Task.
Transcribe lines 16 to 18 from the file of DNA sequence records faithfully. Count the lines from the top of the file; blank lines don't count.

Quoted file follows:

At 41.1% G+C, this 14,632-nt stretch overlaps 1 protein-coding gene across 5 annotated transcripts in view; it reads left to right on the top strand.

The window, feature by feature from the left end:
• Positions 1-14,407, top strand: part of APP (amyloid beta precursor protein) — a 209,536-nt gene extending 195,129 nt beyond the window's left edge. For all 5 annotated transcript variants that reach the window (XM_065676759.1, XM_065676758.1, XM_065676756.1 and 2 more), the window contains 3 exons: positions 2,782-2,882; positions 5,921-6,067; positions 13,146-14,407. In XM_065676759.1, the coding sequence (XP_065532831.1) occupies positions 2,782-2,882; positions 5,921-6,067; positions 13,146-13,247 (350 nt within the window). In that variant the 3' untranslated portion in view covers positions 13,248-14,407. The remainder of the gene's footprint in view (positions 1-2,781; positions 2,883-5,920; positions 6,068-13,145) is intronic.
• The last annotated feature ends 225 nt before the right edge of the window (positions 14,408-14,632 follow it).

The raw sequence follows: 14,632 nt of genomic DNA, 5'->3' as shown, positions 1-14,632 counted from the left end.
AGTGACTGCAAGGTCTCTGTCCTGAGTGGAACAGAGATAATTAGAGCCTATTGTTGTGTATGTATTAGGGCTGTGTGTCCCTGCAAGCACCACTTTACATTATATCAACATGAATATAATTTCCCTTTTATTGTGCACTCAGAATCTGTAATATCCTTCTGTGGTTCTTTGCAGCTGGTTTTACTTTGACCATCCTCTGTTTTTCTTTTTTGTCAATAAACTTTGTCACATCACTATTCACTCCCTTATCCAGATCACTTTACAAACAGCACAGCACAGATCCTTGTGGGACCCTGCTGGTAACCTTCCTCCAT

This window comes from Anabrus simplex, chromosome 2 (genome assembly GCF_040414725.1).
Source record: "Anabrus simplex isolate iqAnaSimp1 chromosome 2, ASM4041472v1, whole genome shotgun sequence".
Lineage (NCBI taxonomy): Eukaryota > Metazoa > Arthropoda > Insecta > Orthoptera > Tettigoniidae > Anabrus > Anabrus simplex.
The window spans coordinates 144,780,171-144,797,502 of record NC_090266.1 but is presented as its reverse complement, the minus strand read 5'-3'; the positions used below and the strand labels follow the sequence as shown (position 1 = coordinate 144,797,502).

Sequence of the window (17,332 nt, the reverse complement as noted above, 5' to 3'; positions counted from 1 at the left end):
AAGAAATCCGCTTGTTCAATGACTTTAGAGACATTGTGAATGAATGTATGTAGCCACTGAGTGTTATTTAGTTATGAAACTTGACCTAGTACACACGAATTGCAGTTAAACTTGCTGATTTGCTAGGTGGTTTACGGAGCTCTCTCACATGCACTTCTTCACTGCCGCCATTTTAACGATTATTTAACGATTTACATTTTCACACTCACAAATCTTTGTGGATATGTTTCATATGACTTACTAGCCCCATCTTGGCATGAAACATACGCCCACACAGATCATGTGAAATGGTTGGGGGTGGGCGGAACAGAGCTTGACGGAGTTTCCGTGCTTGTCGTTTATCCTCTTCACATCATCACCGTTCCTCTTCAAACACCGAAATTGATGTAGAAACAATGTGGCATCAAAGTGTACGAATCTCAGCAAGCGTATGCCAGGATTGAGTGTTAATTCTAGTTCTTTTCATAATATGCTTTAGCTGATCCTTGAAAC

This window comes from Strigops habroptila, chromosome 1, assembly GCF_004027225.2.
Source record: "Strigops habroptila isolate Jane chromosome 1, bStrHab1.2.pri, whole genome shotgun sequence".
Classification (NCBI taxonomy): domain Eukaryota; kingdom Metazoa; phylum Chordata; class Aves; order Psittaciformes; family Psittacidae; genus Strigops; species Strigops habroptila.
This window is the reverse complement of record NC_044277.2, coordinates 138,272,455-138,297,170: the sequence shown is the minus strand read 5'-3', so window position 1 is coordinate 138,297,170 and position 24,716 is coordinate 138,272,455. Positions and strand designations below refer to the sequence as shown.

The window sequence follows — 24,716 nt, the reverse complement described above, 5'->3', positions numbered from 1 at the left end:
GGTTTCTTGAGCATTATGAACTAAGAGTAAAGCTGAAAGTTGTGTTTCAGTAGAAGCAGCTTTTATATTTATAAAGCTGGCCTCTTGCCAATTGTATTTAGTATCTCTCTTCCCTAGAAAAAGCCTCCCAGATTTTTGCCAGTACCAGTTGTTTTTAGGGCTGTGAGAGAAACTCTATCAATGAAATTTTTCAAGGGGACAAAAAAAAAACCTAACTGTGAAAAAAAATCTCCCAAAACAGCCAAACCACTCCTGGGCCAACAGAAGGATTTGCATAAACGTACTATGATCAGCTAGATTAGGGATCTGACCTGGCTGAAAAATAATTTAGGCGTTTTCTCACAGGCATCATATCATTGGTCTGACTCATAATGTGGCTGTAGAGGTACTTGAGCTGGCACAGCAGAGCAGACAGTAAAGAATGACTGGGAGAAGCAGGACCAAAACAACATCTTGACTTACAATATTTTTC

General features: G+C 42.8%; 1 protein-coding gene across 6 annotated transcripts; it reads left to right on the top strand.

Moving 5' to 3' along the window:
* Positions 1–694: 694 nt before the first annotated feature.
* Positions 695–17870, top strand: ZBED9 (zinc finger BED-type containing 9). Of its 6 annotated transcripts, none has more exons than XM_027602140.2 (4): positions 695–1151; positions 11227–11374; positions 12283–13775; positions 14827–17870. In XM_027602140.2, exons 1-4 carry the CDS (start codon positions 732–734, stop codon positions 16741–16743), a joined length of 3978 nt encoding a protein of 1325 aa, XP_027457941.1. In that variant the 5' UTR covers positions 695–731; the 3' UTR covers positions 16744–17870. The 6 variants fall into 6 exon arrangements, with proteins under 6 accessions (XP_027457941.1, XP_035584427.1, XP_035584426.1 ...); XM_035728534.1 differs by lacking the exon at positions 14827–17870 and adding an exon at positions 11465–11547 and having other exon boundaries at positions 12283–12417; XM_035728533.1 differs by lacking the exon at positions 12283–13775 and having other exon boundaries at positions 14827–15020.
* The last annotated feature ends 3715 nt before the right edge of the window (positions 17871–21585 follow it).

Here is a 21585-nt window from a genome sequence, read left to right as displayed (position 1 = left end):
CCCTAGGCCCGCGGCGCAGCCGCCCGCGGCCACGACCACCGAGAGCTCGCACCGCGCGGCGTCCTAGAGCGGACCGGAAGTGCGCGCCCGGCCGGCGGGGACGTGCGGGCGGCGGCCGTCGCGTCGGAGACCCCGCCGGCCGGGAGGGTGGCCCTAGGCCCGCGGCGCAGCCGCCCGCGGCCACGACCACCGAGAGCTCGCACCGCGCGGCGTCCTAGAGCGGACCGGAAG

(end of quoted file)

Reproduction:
This window is the reverse complement of record NC_044277.2, coordinates 138,272,455-138,297,170: the sequence shown is the minus strand read 5'-3', so window position 1 is coordinate 138,297,170 and position 24,716 is coordinate 138,272,455. Positions and strand designations below refer to the sequence as shown.

The window sequence follows — 24,716 nt, the reverse complement described above, 5'->3', positions numbered from 1 at the left end:
GGTTTCTTGAGCATTATGAACTAAGAGTAAAGCTGAAAGTTGTGTTTCAGTAGAAGCAGCTTTTATATTTATAAAGCTGGCCTCTTGCCAATTGTATTTAGTATCTCTCTTCCCTAGAAAAAGCCTCCCAGATTTTTGCCAGTACCAGTTGTTTTTAGGGCTGTGAGAGAAACTCTATCAATGAAATTTTTCAAGGGGACAAAAAAAAAACCTAACTGTGAAAAAAAATCTCCCAAAACAGCCAAACCACTCCTGGGCCAACAGAAGGATTTGCATAAACGTACTATGATCAGCTAGATTAGGGATCTGACCTGGCTGAAAAATAATTTAGGCGTTTTCTCACAGGCATCATATCATTGGTCTGACTCATAATGTGGCTGTAGAGGTACTTGAGCTGGCACAGCAGAGCAGACAGTAAAGAATGACTGGGAGAAGCAGGACCAAAACAACATCTTGACTTACAATATTTTTC